The idea that species diversity is causally related with ecosystem performance has stimulated a growing number of manipulative experiments in terrestrial and marine systems. These experiments may confound effects of species number and community composition. The effects of diversity can be due to the number of species per se (or other functional/taxonomic categorisation), to the probability of including species with particularly important traits (sampling effect), or to an interaction between both attributes. We test these hypotheses in a field experiment conducted in Helgoland island (German Bight, North Sea), in which we manipulated the number of functional groups and assemblage composition. Artificial substrata (PVC) made up of 16 (2.5 χ 2.5 cm) settlement panels were exposed at a range of depths and sites to natural colonisation for 6 months. Colonisers were categorised into 4 functional groups and panels rearranged to create assemblages of defined functional diversity. Diversity treatments (2 levels) consist of (i) 4 monocultures (one per functional group) and (ii) 1 mixed culture including all groups. Diversity treatments were fully crossed with two density treatments (100 and 50 % species cover). Clearance rate, biomass production, and community composition are measured from January until June 2007 to assess temporal stability of the dependent variables. Our result will help to identify the mechanisms associated with ecosystem responses to changes in biodiversity.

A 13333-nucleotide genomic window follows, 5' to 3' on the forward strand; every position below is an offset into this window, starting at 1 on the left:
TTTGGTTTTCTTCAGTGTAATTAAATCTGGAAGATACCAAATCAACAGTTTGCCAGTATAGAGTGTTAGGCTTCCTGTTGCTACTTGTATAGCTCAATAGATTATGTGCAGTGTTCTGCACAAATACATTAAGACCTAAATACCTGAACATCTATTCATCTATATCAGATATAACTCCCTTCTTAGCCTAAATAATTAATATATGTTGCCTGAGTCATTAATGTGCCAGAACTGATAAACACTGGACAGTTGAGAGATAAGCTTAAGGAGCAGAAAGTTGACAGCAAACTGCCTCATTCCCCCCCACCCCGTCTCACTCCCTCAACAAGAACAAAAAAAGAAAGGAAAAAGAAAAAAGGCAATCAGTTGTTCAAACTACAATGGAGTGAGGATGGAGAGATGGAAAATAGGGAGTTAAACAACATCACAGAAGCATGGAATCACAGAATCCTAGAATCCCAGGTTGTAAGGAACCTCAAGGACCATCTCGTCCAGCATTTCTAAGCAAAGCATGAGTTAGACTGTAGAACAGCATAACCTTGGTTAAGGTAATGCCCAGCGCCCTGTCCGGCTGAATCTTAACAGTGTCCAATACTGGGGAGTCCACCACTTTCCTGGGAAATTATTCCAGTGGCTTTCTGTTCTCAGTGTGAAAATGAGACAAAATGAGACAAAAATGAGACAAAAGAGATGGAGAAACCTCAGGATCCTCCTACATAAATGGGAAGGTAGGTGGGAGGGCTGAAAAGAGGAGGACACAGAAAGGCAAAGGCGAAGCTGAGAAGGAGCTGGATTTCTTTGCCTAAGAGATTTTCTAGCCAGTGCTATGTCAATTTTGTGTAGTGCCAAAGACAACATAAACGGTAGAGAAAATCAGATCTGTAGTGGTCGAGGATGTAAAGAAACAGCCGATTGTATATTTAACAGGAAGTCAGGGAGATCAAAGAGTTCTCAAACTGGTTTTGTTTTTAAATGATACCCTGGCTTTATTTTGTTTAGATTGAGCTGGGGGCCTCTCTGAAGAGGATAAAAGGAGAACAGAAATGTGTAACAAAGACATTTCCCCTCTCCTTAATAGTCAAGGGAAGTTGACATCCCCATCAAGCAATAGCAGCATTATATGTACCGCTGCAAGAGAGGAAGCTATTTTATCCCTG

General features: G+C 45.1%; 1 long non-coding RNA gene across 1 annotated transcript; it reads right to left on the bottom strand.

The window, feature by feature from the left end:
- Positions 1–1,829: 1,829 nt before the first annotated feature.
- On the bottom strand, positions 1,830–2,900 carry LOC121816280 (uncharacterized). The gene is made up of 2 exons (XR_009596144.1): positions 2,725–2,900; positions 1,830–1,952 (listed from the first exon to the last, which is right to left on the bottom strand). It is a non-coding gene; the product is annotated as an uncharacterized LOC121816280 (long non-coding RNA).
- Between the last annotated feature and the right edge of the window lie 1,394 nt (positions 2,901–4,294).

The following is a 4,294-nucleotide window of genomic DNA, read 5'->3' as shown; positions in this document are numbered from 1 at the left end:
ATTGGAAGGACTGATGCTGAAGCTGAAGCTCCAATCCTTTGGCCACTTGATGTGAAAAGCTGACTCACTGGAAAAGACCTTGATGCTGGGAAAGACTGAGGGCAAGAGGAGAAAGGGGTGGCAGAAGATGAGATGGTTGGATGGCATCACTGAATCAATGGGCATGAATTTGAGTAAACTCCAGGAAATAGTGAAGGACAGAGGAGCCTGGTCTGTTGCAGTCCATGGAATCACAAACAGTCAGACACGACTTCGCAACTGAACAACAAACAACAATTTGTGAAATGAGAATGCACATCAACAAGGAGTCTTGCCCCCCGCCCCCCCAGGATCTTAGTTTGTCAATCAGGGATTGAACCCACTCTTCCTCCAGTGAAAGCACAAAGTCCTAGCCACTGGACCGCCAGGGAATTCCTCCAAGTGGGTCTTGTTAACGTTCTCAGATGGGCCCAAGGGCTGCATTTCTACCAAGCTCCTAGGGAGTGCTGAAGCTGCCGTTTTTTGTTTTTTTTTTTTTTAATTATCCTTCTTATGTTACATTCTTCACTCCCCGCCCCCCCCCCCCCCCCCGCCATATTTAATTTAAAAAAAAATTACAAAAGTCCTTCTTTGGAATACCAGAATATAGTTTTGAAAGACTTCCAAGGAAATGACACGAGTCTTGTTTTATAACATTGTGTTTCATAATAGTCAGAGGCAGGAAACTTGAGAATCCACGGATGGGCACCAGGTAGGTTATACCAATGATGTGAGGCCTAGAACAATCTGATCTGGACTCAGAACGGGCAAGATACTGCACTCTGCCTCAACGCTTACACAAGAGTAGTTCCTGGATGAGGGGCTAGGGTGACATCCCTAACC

Helmholtz Research Programs > MARCOPOLI (2004-2008) > CO2-Coastal diversity - key species and food webs